In preclinical models, AR-42 has shown to be more potent or effective than SAHA in various cancer types, including chronic lymphocyte leukemia, or CLL, B-cell lymphoma, prostate and ovarian cancers. Preclinical studies suggest that AR-42 has anti-cancer activities that are independent of histone acetylation and which disrupt the growth and proliferation of cancer cells. We believe that this combination of activity and potency could make AR-42 a more effective treatment for hematological malignancies than currently available HDAC inhibitors and a potential treatment of a number of solid tumors. In addition, pre-clinical models have demonstrated anti-tumor activity in tumor types (schwannoma and meningioma) that are associated with the genetic illness neurofibromatosis type 2. Additional pre-clinical data presented at the 2009 American Society of Hematology Annual Meeting showed that AR-42 potently and selectively inhibits leukemic stem cells in acute myeloid leukemia.
AR-42 is currently in an investigator-initiated dose-ranging Phase I/IIa clinical trial for treatment of relapsed or recurrent hematological malignancies and solid tumors for which standard treatment has failed or not proven to be effective. The ongoing study is designed so that additional patients with hematological malignancies can be added to investigate the potential efficacy of AR-42 in a particular disease and help guide future Phase II programs once the recommended dose for further study has been defined. During 2012, we intend to collaborate with The Ohio State University to conduct an investigator-initiated study of AR-42 in patients with schwannoma and meningioma to assess intra-tumoral concentrations of AR-42, identify apoptosis markers and assess gene regulation.
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AR-12 is a potentially first-in-class, orally available, targeted anti-cancer agent that has been shown in preclinical studies to inhibit phosphoinositide-dependent protein kinase-1, or PDK-1, a protein in the PI3K/Akt pathway that is involved in the growth and proliferation of cells, including cancer cells. Although FDA-approved drugs that target the Akt pathway have shown efficacy in treating cancer, some tumors either do not respond to these drugs or eventually become resistant to therapy. Scientists hypothesize that a combination of drugs that inhibit different targets in this pathway could provide synergistic or additive benefits to increase efficacy and potentially overcome drug resistance. For this reason, there has been particular interest within the biopharmaceutical industry in developing inhibitors of PI3K, PDK-1, and Akt.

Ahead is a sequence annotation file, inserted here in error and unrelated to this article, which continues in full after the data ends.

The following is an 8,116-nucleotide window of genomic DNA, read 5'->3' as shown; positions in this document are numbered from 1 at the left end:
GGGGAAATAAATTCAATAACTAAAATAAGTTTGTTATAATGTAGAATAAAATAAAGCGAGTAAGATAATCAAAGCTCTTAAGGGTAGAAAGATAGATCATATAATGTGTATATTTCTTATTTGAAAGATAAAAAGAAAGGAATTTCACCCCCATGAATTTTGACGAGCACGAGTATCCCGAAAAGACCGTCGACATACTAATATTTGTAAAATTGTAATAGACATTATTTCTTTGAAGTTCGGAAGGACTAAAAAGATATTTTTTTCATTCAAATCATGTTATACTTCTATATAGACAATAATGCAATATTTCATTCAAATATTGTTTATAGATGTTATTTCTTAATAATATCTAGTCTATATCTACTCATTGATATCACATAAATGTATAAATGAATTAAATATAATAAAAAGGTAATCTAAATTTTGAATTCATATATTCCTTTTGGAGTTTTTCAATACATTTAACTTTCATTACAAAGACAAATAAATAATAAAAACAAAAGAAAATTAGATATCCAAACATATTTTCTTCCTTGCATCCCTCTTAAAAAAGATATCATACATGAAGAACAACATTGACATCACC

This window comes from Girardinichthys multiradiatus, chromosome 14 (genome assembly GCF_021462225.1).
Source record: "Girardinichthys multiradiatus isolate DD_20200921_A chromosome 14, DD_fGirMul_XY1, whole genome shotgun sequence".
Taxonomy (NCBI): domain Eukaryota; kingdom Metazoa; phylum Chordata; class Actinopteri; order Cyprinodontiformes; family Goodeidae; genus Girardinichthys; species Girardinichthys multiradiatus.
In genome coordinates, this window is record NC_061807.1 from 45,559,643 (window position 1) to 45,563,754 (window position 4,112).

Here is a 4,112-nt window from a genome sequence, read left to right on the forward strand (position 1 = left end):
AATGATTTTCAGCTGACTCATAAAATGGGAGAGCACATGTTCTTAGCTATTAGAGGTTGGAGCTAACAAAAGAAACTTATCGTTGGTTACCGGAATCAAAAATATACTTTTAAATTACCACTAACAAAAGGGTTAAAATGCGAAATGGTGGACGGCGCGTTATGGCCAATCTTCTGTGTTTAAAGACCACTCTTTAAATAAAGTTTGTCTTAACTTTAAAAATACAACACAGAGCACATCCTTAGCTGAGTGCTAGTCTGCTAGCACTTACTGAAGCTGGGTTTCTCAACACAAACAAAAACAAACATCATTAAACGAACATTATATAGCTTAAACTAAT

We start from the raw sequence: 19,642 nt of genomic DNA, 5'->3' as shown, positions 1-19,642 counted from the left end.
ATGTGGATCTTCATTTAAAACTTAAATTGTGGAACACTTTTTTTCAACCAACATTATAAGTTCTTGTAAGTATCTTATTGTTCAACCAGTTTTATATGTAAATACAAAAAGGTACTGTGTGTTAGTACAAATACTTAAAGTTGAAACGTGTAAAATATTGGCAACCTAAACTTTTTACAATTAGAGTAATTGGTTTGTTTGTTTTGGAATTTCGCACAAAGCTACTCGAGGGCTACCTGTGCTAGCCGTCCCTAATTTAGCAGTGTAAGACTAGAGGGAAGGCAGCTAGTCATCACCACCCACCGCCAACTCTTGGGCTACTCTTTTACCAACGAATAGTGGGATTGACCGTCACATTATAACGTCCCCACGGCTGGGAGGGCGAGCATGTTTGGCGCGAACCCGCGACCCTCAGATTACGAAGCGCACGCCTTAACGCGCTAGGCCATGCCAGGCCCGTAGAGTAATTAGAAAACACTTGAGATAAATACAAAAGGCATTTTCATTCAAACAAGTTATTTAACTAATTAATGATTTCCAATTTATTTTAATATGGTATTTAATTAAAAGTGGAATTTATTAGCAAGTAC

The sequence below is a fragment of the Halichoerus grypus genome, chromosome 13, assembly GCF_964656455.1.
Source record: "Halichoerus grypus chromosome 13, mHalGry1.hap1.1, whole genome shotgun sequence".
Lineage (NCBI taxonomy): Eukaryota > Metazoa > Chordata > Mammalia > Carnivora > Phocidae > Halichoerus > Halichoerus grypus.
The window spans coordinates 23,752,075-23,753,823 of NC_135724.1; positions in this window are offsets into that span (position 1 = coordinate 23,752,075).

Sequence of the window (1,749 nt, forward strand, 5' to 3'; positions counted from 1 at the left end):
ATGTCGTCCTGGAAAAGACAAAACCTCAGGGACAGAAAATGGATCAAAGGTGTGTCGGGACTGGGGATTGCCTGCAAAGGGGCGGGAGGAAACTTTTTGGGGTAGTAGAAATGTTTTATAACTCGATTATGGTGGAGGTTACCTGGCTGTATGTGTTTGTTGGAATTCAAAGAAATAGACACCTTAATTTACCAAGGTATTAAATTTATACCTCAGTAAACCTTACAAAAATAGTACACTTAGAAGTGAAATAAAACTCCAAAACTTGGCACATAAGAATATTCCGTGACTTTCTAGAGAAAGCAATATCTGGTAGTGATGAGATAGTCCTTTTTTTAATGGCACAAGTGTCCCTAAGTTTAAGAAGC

AR-12 was licensed to Arno in January 2008 by The Ohio State University Research Foundation for commercial development by Arno as a potential treatment for solid tumors and hematological malignancies.
In preclinical studies, AR-12 has shown efficacy in a wide range of tumor types, including breast, lung, prostate, pancreatic, brain and hematological cancers, as both a single-agent as well as in combination with leading oncology therapeutics. AR-12 demonstrated synergy or additive benefit or overcame drug-resistance when used in combination with Avastin®, Herceptin®, Gleevec®, Tarceva®, Iressa®, Nexavar® and tamoxifen, all of which are widely prescribed, FDA-approved oncology therapeutics that, according to Thomson Reuters Pharma, represented approximately $17 billion in sales in 2009.
We are currently conducting a multi-centered, two-part, Phase I clinical study of AR-12 in adult patients with advanced or recurrent solid tumors or lymphoma. The first part is a dose-escalating study to evaluate the safety of AR-12 and identify the maximum tolerated dose and recommended Phase II dose for future studies. The second part of the study was to be a cohort expansion at the recommended phase 2 dose in selected "tumor types". We will not be proceeding with the second part of the study, as we plan to develop a revised formulation of AR-12 with greater bioavailability which will require a new Phase I study to be performed.
For information about the current clinical program, please go to Click Here